Of all of the corpses that make up the pantheon of dead conservative assholes, few did more to enshrine ugly political tactics, racism, and race-baiting in Republican politics than Lee Atwater. And we now have a revealing glimpse of the young Atwater in his own words, thanks to his daughter, a Democrat if it must be said, who recently gave New Yorker journalist Jane Mayer access to his private papers, including his unpublished, unfinished memoir.
Naturally, Mayer wrote about what she found. And surprise, surprise, Atwater was reportedly a total asshole in high school, spreading lies and misinformation and gleefully inciting physical violence. Sure sounds like today’s Republican Party, one that he helped create!
As Mayer wrote of Atwater’s memoir, it “makes clear that he had already mastered the dark political arts as a teen-ager.” Mayer added, “In fact, it seems that practically everything Atwater learned about politics he learned in high school.”
This includes spreading lies and encouraging violence towards women and his fellow students. Via the New Yorker:
In his memoir, Atwater describes, without remorse, falsely accusing another student of instigating a fight that he had started, and remaining silent after the student was paddled twenty-five times. “I didn’t tell the truth worth a shit,” he admits. He describes organizing six hundred and fifty students to spew spit wads at a female official who, he writes, hadn’t “been screwed in 20 years.” The best moment, in his view, was when a fellow-student threw a glass of ice at her, “and it really hurt her which was the funny part.”
And it seems his time in high school also taught Atwater how to fuck around in politics, most notably in a campaign he mounted to elect a friend as class president. Again, via the New Yorker, emphasis my own:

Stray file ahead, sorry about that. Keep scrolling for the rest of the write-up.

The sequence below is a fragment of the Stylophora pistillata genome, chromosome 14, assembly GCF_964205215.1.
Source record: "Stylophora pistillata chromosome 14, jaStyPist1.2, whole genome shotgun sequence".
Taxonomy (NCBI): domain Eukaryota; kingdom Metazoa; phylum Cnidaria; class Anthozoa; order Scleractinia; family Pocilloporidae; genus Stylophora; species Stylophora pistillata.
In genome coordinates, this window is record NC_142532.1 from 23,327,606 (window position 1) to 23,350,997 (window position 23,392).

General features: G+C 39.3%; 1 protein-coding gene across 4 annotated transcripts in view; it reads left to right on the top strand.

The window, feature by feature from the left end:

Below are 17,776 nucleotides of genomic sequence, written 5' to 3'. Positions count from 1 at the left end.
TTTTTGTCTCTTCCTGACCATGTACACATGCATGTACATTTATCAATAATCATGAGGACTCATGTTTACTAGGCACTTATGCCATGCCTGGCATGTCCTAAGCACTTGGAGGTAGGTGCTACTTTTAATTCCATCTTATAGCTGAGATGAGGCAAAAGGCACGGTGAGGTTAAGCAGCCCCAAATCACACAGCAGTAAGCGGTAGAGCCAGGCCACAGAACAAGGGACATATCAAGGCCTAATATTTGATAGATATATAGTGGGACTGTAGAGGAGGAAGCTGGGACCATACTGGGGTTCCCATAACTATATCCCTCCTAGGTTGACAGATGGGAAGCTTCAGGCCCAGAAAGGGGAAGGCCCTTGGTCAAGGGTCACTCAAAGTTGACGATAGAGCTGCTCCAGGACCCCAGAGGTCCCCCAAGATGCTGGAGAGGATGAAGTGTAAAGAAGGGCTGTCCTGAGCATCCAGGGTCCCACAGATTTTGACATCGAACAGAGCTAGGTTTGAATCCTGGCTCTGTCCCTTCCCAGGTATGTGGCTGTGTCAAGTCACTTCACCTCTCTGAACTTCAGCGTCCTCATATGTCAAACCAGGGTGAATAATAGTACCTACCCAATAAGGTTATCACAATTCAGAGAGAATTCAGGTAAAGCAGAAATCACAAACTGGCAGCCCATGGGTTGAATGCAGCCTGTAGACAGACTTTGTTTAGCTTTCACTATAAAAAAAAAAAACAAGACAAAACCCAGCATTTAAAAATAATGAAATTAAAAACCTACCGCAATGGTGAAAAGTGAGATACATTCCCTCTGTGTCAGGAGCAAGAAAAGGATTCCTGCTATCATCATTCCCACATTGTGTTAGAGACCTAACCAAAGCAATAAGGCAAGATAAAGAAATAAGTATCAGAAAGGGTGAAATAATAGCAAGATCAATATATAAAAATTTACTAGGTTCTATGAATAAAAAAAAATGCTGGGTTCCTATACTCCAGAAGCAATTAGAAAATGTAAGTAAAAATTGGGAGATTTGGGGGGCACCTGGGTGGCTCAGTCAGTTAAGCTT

The first presidential campaign that Atwater managed was a bid to get a friend of his elected as student-body president—against the friend’s wishes. He created a list of false accomplishments and devised a fake rating system that ranked his friend first. He plastered the school with posters declaring his friend’s platform of false promises of “Free Beer on Tap in the Cafeteria—Free Dates—Free Girls.” The campaign took a darker turn when Atwater’s sidekicks stomped on the bare feet of a hippie-like student until his feet bled profusely. Afterward, the group threatened to do the same to younger students unless they voted for Atwater’s candidate. Atwater recalls that he privately revelled in the tactics, and was proud that he could participate in “intimidating” his fellow-students. But publicly he feigned concern, or, as he writes, “I was acting like Eddie Haskell saying, ‘My gosh young people, you could be next.’ ” His candidate won an upset victory, but the school declared it void owing to a technicality. “I learned a lot,” he writes. “I learned how to organize . . . and I learned how to polarize.”
According to his memoir, Atwater saw himself as a bit of a trickster. “Every damn day, I’d screw people up. And that’s fun and funny. And I pulled a lot of shit,” he wrote of his time in high school. His main takeaway? To be “so subtle that they can’t nab you for anything.”